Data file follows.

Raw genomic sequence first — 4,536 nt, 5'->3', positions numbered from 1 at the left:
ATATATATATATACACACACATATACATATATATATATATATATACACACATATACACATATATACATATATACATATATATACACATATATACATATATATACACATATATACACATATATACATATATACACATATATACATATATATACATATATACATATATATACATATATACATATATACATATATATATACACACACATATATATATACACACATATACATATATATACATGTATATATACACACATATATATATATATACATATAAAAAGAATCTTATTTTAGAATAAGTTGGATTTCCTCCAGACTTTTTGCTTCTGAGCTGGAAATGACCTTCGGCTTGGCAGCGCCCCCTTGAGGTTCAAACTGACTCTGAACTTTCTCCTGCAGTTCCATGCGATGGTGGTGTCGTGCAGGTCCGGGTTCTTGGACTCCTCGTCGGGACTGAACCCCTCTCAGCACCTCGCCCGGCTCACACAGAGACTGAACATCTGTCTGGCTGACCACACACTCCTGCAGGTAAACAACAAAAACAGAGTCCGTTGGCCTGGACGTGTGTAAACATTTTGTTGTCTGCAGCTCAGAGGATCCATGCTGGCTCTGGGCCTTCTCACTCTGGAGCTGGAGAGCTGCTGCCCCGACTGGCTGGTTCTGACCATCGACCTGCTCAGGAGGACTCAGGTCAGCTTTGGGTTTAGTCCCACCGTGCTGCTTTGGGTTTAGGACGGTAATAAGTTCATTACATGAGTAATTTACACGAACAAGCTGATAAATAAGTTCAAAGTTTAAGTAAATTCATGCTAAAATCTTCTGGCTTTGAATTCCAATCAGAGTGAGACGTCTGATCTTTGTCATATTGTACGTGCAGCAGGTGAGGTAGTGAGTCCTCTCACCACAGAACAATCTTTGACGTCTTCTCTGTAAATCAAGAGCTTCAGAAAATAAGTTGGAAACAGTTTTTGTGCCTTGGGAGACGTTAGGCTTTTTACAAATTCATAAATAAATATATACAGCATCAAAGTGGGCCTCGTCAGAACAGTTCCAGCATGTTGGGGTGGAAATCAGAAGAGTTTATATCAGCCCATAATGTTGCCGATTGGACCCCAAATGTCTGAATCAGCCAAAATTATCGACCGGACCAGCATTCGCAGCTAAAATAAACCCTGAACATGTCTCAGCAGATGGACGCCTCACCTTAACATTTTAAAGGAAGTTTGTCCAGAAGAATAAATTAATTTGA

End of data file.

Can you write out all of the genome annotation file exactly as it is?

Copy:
Raw genomic sequence first — 4,536 nt, 5'->3', positions numbered from 1 at the left:
ATATATATATATACACACACATATACATATATATATATATATATACACACATATACACATATATACATATATACATATATATACACATATATACATATATATACACATATATACACATATATACATATATACACATATATACATATATATACATATATACATATATATACATATATACATATATACATATATATATACACACACATATATATATACACACATATACATATATATACATGTATATATACACACATATATATATATATACATATAAAAAGAATCTTATTTTAGAATAAGTTGGATTTCCTCCAGACTTTTTGCTTCTGAGCTGGAAATGACCTTCGGCTTGGCAGCGCCCCCTTGAGGTTCAAACTGACTCTGAACTTTCTCCTGCAGTTCCATGCGATGGTGGTGTCGTGCAGGTCCGGGTTCTTGGACTCCTCGTCGGGACTGAACCCCTCTCAGCACCTCGCCCGGCTCACACAGAGACTGAACATCTGTCTGGCTGACCACACACTCCTGCAGGTAAACAACAAAAACAGAGTCCGTTGGCCTGGACGTGTGTAAACATTTTGTTGTCTGCAGCTCAGAGGATCCATGCTGGCTCTGGGCCTTCTCACTCTGGAGCTGGAGAGCTGCTGCCCCGACTGGCTGGTTCTGACCATCGACCTGCTCAGGAGGACTCAGGTCAGCTTTGGGTTTAGTCCCACCGTGCTGCTTTGGGTTTAGGACGGTAATAAGTTCATTACATGAGTAATTTACACGAACAAGCTGATAAATAAGTTCAAAGTTTAAGTAAATTCATGCTAAAATCTTCTGGCTTTGAATTCCAATCAGAGTGAGACGTCTGATCTTTGTCATATTGTACGTGCAGCAGGTGAGGTAGTGAGTCCTCTCACCACAGAACAATCTTTGACGTCTTCTCTGTAAATCAAGAGCTTCAGAAAATAAGTTGGAAACAGTTTTTGTGCCTTGGGAGACGTTAGGCTTTTTACAAATTCATAAATAAATATATACAGCATCAAAGTGGGCCTCGTCAGAACAGTTCCAGCATGTTGGGGTGGAAATCAGAAGAGTTTATATCAGCCCATAATGTTGCCGATTGGACCCCAAATGTCTGAATCAGCCAAAATTATCGACCGGACCAGCATTCGCAGCTAAAATAAACCCTGAACATGTCTCAGCAGATGGACGCCTCACCTTAACATTTTAAAGGAAGTTTGTCCAGAAGAATAAATTAATTTGA